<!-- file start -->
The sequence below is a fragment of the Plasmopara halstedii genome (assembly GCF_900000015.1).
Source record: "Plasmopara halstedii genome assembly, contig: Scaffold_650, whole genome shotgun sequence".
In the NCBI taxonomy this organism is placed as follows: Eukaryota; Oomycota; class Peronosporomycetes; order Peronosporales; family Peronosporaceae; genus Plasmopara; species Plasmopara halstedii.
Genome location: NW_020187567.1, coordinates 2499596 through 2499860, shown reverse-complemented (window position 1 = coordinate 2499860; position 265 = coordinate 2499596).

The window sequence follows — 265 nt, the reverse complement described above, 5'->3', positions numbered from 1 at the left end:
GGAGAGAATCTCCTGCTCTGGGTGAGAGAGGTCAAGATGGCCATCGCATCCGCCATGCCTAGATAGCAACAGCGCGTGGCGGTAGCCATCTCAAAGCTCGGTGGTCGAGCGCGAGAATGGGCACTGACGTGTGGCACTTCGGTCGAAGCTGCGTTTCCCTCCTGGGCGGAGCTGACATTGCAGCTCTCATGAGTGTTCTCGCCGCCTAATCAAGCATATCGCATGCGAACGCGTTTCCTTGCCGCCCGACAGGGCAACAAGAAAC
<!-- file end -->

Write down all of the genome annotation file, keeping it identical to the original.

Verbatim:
The sequence below is a fragment of the Plasmopara halstedii genome (assembly GCF_900000015.1).
Source record: "Plasmopara halstedii genome assembly, contig: Scaffold_650, whole genome shotgun sequence".
In the NCBI taxonomy this organism is placed as follows: Eukaryota; Oomycota; class Peronosporomycetes; order Peronosporales; family Peronosporaceae; genus Plasmopara; species Plasmopara halstedii.
Genome location: NW_020187567.1, coordinates 2499596 through 2499860, shown reverse-complemented (window position 1 = coordinate 2499860; position 265 = coordinate 2499596).

The window sequence follows — 265 nt, the reverse complement described above, 5'->3', positions numbered from 1 at the left end:
GGAGAGAATCTCCTGCTCTGGGTGAGAGAGGTCAAGATGGCCATCGCATCCGCCATGCCTAGATAGCAACAGCGCGTGGCGGTAGCCATCTCAAAGCTCGGTGGTCGAGCGCGAGAATGGGCACTGACGTGTGGCACTTCGGTCGAAGCTGCGTTTCCCTCCTGGGCGGAGCTGACATTGCAGCTCTCATGAGTGTTCTCGCCGCCTAATCAAGCATATCGCATGCGAACGCGTTTCCTTGCCGCCCGACAGGGCAACAAGAAAC